Published May 29, 2010
Gov. Jan Brewer has pushed aside the state's attorney general in Arizona's defense of its new law clamping down on illegal immigrants, accusing him of conspiring with the Obama administration as it considers whether to sue the state.
Brewer issued a statement late Friday night saying her legal team will defend the state against lawsuits challenging the measure. She invoked a provision in the law to have private attorneys represent the state. They already are representing her in some of the legal challenges to the law that name her as a defendant.
But Arizona Attorney General Terry Goddard says Brewer can't kick him off the case. Goddard's top aide, Tim Nelson, said Saturday that Brewer can't invoke the provision because it hasn't taken effect yet and that there are constitutional questions.
"We have real concerns about the constitutionality of that," Nelson said. "It's an open question."
Brewer's decision came after Justice Department officials met with Goddard -- a Democrat who will likely challenge Brewer, a Republican, in her re-election bid -- before meeting with her legal team.
"For some inexplicable reason, the Department of Justice officials met with the Arizona attorney general hours before meeting with the state of Arizona's legal team, and then allowed the attorney general to hold a press conference to discuss the meeting," she said in the statement.
"This level of coordination between the attorney general and the Obama administration is disturbingly similar to the coordination with Democratic Congresswoman Gabrielle Gifford earlier this week on President Obama's still unclear plan to deploy up to 1,200 National Guard troops to the border," she said.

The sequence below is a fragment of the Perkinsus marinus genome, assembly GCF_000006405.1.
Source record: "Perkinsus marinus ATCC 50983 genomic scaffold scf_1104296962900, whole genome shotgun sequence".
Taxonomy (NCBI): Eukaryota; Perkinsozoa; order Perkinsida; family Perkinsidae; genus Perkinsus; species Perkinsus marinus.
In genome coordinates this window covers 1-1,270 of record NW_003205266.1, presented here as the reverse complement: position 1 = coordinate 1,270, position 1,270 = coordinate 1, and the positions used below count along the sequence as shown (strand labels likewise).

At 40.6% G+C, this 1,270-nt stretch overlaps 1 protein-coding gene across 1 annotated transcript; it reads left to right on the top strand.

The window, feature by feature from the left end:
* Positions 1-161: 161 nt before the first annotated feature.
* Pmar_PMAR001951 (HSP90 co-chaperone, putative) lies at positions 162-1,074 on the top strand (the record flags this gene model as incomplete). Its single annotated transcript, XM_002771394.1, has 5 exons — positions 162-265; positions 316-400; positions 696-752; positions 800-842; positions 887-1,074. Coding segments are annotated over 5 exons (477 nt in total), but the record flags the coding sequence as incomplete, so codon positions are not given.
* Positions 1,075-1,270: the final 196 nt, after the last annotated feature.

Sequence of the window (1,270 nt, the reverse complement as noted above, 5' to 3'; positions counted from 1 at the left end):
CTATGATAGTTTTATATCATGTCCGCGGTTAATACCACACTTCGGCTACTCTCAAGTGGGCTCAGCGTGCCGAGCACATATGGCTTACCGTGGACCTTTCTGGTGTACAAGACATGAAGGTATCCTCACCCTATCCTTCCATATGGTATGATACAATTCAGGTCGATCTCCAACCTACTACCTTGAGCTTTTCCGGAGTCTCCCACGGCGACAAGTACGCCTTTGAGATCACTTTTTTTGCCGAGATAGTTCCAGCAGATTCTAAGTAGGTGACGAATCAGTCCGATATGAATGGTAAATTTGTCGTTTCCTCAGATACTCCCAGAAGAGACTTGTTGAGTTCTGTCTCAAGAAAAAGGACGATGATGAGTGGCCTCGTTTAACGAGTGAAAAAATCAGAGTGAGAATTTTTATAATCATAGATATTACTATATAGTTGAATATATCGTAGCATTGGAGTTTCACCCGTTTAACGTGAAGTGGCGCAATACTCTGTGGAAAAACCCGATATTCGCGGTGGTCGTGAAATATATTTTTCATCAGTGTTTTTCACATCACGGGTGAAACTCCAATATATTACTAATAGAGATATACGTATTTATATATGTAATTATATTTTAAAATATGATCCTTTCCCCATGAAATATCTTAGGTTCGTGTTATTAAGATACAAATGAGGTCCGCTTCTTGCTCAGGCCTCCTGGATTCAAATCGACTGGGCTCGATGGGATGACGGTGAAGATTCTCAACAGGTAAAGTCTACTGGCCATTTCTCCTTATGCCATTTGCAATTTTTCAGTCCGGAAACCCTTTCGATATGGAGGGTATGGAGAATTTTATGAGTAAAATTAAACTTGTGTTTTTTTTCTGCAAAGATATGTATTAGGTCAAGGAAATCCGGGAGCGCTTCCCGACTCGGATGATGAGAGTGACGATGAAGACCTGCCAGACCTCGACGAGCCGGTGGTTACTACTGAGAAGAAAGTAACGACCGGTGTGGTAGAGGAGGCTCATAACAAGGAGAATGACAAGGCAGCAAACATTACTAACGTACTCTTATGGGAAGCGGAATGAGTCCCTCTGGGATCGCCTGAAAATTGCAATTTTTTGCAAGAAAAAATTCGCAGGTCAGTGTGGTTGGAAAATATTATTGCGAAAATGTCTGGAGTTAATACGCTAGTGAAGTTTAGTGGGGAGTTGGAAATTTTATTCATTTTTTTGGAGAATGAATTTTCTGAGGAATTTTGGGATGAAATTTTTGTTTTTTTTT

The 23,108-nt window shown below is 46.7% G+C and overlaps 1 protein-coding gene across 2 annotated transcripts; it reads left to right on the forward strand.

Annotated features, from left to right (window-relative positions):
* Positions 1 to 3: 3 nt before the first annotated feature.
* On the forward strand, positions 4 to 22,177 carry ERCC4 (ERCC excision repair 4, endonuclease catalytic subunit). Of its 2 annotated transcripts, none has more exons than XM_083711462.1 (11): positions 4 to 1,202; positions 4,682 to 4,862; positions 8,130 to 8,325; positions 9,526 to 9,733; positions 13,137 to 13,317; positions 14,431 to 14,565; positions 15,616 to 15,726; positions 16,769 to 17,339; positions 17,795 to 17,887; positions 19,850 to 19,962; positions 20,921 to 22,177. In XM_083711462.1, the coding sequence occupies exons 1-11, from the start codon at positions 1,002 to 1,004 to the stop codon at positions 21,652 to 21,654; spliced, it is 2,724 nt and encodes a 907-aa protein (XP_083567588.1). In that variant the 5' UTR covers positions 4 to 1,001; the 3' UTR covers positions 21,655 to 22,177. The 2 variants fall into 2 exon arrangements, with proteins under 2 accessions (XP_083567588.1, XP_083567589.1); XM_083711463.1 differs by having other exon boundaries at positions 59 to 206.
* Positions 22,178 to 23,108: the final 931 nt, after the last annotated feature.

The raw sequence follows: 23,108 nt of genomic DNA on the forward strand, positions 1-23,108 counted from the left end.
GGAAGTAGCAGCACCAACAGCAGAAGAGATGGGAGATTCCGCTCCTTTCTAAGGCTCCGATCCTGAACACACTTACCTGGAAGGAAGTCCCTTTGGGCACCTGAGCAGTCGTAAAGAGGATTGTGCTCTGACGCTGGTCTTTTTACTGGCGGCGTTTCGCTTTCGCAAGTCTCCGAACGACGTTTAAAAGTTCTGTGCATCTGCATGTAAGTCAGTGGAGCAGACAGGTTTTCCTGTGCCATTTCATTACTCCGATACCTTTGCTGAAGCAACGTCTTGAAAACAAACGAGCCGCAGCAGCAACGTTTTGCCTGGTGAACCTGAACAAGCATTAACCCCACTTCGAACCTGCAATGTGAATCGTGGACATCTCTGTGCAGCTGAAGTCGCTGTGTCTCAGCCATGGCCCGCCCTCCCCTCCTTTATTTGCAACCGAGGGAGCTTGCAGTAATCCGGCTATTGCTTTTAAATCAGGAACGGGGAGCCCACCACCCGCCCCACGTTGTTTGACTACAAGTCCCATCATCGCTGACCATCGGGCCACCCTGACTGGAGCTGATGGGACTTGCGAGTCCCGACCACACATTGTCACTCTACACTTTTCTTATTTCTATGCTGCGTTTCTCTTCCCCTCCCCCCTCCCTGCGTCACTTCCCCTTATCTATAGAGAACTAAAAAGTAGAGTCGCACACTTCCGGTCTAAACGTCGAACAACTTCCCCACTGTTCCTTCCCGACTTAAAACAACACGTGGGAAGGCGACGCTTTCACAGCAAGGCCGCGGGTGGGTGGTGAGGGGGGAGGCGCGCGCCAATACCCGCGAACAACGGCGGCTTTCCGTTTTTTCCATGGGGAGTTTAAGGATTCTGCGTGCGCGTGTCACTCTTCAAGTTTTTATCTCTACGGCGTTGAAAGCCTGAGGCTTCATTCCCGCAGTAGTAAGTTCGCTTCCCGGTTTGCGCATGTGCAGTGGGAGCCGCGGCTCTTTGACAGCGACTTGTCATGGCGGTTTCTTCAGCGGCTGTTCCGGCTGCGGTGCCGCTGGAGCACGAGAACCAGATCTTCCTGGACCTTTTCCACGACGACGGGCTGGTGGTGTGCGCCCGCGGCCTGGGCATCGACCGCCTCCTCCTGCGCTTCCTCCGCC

Justice officials told Goddard and later Brewer's team that the Obama administration is prepared to go to court if necessary in a bid to block the new law, which takes effect July 29.
Even though Goddard has criticized the law, he vowed to defend it after the meeting.
"While Senate bill 1070 is far from perfect, it is a response to a very serious problem," he said at the news conference. "I told the lawyers that it would be just plain wrong for the federal government to sue to stop Arizona from dealing with something that the federal government has ignored for so many years."
But Brewer wasn't convinced, saying the immigration law she signed gave her the authority to assemble the state's legal team because of the Legislature's "lack of confidence" in Goddard's "willingness to vigorously defend this legislation that is so critical to protecting the safety and welfare of Arizona's citizens."
"Due to Attorney General Goddard's curious coordination with the U.S. Department of Justice today and his consistent opposition to Arizona's new immigration laws, I will direct my legal team to defend me and the state of Arizona rather than the attorney general in the lawsuits challenging Arizona's immigration laws," she said.
Brewer's legal team told Justice officials that Arizona's law would be "vigorously defended all the way to the United States Supreme Court if necessary," she said, adding that the officials "were advised that I believe the federal government should use its legal resources to fight illegal immigration, not the state of Arizona."
Obama and his top officials have expressed concern that the new law may be unconstitutional and will promote racial profiling.
Justice Department spokesman Matthew Miller noted that U.S. Attorney General Eric Holder met with a number of police chiefs Wednesday in Washington "to hear their concerns about the impact of the Arizona law on their ability to keep communities safe.
"We continue to have concerns that the law drives a wedge between law enforcement and the communities they serve and are examining it to see what options are available to the federal government," Miller said.
While numerous police chiefs have criticized the law, several Arizona associations representing rank-and-file police officers support it.
The Associated Press contributed to this report.